HOME     MENU     SEARCH     NEWSLETTER    
NEWS & INFORMATION FOR TECHNOLOGY PURCHASERS. UPDATED 6 MINUTES AGO.
You are here: Home / Mobile Tech / Are Humans Ready for Google Glass?
Neustar, Inc.
Protect your website & network using real-time information & analysis
www.neustar.biz
Google Glass: Are Humans Ready for Ubiquitous Computing?
Google Glass: Are Humans Ready for Ubiquitous Computing?
By Adam Dickter / NewsFactor Network Like this on Facebook Tweet this Link thison Linkedin Link this on Google Plus
PUBLISHED:
MAY
08
2013



Are you ready to walk down the street wearing a computer screen over your eyes that will feed you information or coupons as you pass shops and restaurants, as well as share details about the weather, traffic and daily news? To issue voice commands for recording hands-free, point-of-view video, take pictures, search the Internet or provide translation?

For some people, the idea is a thrilling advance toward convenience and permanent connection to the Internet via ubiquitous computer integrated into your life. For others it may seem creepy, like the display Arnold Schwarzenegger used in "Terminator" to find targets and come up with rejoinders in conversations with humans, and a step toward the merger of humans and machines that sci-fi flicks warn us about.

'Appcessories'

But whatever we may think of it, the augmented reality of Google Glass is here, already in use and running the Mountain View, Calif.-based technology giant's Android operating system. It has been available to selected "explorers" since last year, and is expected to be commercially available later this year.

For now, the price tag is a whopping $1,500 for the developer version, but the consumer version is likely to be considerably less.

Developers are working with Google's Mirror application programming interface (API) to create third-party applications, after Google released Glass on April 15.

Google Glass made its debut at the company's I/O (input/output) developer conference last year, when skydivers landed on the roof of the building wearing the headsets.

Together with the anticipated iWatch reported to be under development by Apple, the trend toward wearable technology is well underway.

"Google Glass is a good first attempt to build a whole new ecosystem of devices with newer form factors," analyst Neil Shah of Strategy Analytics told us.

"However, the reported user experience is obviously subpar, being a very first generation device. Wearable devices in near- to mid-term will remain more of an 'appcessory,' still dependent on the smartphone as a primary device and mostly a secondary 'notification' device."

Shah sees the introduction of Apple's iPhone in the summer of 2007 as the "inflection point" of the mobile industry, changing the way we interact with phones and building a new ecosystem with touchscreen interaction and the availability of utility-building applications.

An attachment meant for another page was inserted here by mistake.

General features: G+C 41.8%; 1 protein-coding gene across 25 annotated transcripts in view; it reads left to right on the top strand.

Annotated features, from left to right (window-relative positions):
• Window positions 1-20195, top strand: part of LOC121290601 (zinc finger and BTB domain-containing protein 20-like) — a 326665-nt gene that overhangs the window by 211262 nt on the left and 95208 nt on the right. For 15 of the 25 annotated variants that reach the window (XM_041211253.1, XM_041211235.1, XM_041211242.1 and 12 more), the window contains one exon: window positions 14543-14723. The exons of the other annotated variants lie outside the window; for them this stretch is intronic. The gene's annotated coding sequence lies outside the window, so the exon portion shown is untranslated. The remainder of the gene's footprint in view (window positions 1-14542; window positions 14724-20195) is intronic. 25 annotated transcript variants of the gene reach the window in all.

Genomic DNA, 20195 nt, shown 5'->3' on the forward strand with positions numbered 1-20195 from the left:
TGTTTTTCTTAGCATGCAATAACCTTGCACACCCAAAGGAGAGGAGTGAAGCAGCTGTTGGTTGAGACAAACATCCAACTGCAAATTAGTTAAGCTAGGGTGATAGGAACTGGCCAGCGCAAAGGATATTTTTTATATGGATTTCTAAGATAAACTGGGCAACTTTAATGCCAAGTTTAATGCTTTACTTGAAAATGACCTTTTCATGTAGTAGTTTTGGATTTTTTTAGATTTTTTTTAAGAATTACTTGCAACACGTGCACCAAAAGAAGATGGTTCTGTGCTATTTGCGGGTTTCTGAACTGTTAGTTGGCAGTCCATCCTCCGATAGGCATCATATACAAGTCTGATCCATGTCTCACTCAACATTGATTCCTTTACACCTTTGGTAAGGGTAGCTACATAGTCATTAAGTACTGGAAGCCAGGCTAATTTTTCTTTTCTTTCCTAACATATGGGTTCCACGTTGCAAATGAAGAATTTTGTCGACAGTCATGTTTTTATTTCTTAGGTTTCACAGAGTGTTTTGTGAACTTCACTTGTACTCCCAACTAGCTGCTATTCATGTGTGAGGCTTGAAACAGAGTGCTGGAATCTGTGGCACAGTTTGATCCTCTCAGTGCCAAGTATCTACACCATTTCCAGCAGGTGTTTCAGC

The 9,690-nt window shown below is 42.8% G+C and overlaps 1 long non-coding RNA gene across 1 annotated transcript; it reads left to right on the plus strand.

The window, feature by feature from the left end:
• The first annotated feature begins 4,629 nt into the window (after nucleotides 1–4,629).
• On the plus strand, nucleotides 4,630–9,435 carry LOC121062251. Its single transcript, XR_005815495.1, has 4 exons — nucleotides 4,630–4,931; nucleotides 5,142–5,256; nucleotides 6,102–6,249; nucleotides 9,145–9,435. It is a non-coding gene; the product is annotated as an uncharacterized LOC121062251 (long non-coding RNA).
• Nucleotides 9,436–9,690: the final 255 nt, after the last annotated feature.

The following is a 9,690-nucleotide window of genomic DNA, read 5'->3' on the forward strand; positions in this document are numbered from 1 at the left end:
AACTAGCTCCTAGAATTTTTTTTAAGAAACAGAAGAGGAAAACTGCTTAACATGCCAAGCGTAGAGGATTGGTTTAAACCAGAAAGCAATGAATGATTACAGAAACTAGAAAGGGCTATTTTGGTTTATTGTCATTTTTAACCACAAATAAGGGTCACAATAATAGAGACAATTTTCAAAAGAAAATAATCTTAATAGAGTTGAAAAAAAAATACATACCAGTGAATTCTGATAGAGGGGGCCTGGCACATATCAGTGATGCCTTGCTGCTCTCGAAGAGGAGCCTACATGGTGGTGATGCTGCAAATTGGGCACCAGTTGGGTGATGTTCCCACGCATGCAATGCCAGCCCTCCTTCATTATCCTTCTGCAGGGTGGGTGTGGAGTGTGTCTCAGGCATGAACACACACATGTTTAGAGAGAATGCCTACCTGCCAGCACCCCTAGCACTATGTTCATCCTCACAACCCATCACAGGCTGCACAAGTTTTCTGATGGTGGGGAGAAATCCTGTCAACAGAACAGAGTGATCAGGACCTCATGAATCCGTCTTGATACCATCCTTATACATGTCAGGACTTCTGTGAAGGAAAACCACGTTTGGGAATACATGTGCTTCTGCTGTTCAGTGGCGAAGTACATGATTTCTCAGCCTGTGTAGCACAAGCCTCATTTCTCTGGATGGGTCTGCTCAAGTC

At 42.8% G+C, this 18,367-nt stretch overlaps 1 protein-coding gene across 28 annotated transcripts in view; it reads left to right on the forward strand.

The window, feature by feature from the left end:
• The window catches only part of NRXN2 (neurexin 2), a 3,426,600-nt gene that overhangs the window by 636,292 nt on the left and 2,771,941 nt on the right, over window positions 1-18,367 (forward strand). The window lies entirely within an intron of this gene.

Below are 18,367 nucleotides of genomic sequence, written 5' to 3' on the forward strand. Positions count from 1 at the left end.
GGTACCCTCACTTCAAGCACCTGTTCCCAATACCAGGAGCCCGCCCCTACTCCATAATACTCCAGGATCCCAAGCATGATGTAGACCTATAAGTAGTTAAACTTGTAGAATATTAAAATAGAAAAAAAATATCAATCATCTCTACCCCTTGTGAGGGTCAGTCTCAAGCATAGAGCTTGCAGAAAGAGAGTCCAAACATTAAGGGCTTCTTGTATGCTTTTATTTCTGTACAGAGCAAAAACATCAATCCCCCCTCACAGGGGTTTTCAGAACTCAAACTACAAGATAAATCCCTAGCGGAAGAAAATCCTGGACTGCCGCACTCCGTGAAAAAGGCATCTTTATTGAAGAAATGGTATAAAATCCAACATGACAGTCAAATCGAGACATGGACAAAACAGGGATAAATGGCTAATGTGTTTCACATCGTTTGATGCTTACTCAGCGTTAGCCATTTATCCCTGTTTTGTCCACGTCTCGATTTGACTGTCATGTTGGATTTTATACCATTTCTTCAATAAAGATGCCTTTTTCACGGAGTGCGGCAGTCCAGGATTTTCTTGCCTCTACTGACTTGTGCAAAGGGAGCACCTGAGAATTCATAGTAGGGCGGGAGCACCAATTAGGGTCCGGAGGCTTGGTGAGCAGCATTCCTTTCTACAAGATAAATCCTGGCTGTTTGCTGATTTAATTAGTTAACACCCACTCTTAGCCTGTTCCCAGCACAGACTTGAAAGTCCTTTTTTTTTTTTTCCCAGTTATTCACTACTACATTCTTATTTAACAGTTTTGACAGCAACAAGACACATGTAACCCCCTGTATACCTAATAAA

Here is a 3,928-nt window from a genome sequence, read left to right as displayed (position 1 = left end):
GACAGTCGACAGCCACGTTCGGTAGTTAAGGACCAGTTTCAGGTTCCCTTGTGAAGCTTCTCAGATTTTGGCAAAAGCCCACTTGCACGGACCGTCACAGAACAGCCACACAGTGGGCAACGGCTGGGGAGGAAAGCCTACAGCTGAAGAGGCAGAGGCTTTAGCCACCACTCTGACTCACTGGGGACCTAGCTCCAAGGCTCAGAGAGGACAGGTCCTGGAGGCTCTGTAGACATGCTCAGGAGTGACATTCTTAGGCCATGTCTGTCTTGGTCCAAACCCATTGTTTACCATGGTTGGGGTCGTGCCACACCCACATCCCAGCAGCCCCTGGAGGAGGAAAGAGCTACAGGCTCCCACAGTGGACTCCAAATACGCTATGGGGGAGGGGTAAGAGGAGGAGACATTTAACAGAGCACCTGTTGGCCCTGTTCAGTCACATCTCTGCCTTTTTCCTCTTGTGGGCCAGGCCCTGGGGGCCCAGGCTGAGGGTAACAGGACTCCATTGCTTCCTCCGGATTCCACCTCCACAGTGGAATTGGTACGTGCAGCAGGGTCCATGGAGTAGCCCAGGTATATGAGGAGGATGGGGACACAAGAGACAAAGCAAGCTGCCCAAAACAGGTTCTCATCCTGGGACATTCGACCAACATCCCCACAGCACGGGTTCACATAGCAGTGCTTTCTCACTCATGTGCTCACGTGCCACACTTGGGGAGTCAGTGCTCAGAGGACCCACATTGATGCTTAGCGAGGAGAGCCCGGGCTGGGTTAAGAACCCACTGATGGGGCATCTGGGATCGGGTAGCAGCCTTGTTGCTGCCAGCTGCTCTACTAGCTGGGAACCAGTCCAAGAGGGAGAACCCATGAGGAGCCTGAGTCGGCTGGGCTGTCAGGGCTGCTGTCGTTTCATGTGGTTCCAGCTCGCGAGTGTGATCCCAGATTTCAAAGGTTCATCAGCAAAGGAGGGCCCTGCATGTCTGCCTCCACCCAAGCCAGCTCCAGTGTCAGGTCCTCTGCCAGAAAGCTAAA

The Next Frontier

"Similarly, Google Glass is a good attempt but it is still miles away to completely change how we will interact next, not only with the digital but physical world as well. That's the next frontier."

To really advance the technology, Shah said, Google, Microsoft and others must create a "natural user interface" that brings together such technology as the Xbox's motion-sensing Kinect, augmented reality, location tracking and Google Glasses to provide a case for users, as Apple did with the iPhone's slate form factor.

Tell Us What You Think
Comment:

Name:

Keith Barrett:
Posted: 2013-05-09 @ 6:54am PT
I think the author is just trying to introduce a new term, "appcessory", which is not going to catch on because it's not about the apps, it's about the hardware and being wearable. He is correct we are entering a wearable computer era and new ecosystems are being built (or more resasons to use an exsiting private one), but he neglects to consider the fast pace technology takes now, especially when you factor in competing companies jumping into the mix. There are already 2 other "Glass" similar but inferrior products in the market. A watch is not going to catch on unless it completely replaces carrying a smartphone.

Like Us on FacebookFollow Us on Twitter
TOP STORIES NOW
MAY INTEREST YOU
Salesforce.com is the market and technology leader in Software-as-a-Service. Its award-winning CRM solution helps 82,400 customers worldwide manage and share business information over the Internet. Experience CRM success. Click here for a FREE 30-day trial.
MORE IN MOBILE TECH
Product Information and Resources for Technology You Can Use To Boost Your Business

NETWORK SECURITY SPOTLIGHT
Using Internet-connected devices without strong passwords is inherently risky, as illustrated by reports that a Russian Web site is showing live footage from thousands of people's webcams.

ENTERPRISE HARDWARE SPOTLIGHT
Doctor Who had K-9, the robot dog that accompanied him on adventures through space. Now, Mountain View has K5, a 5-foot-tall, 300-pound robot security guard patrolling in the Bay Area.

MOBILE TECHNOLOGY SPOTLIGHT
To better its customer service, Comcast is pulling out at least some of the stops. The cable giant has launched an app so you can track the cable guy in real time. It's designed to ease customer frustration.

© Copyright 2014 NewsFactor Network, Inc. All rights reserved. Member of Accuserve Ad Network.